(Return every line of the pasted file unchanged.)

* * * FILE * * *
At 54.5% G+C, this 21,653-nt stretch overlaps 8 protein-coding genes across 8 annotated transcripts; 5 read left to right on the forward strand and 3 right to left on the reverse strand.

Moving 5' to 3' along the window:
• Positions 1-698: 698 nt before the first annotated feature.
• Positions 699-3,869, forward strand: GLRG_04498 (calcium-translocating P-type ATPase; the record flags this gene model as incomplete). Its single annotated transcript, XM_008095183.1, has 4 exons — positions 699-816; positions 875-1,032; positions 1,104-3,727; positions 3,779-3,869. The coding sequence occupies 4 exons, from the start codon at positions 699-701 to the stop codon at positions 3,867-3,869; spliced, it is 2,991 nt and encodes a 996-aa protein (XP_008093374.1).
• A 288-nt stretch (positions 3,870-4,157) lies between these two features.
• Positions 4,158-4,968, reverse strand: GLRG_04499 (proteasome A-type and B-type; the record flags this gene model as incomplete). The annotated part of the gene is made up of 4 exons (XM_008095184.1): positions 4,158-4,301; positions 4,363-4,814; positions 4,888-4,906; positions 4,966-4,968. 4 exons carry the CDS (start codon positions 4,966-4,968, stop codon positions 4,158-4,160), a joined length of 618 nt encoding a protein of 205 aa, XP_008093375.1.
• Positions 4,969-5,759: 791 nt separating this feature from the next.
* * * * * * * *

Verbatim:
At 54.5% G+C, this 21,653-nt stretch overlaps 8 protein-coding genes across 8 annotated transcripts; 5 read left to right on the forward strand and 3 right to left on the reverse strand.

Moving 5' to 3' along the window:
• Positions 1-698: 698 nt before the first annotated feature.
• Positions 699-3,869, forward strand: GLRG_04498 (calcium-translocating P-type ATPase; the record flags this gene model as incomplete). Its single annotated transcript, XM_008095183.1, has 4 exons — positions 699-816; positions 875-1,032; positions 1,104-3,727; positions 3,779-3,869. The coding sequence occupies 4 exons, from the start codon at positions 699-701 to the stop codon at positions 3,867-3,869; spliced, it is 2,991 nt and encodes a 996-aa protein (XP_008093374.1).
• A 288-nt stretch (positions 3,870-4,157) lies between these two features.
• Positions 4,158-4,968, reverse strand: GLRG_04499 (proteasome A-type and B-type; the record flags this gene model as incomplete). The annotated part of the gene is made up of 4 exons (XM_008095184.1): positions 4,158-4,301; positions 4,363-4,814; positions 4,888-4,906; positions 4,966-4,968. 4 exons carry the CDS (start codon positions 4,966-4,968, stop codon positions 4,158-4,160), a joined length of 618 nt encoding a protein of 205 aa, XP_008093375.1.
• Positions 4,969-5,759: 791 nt separating this feature from the next.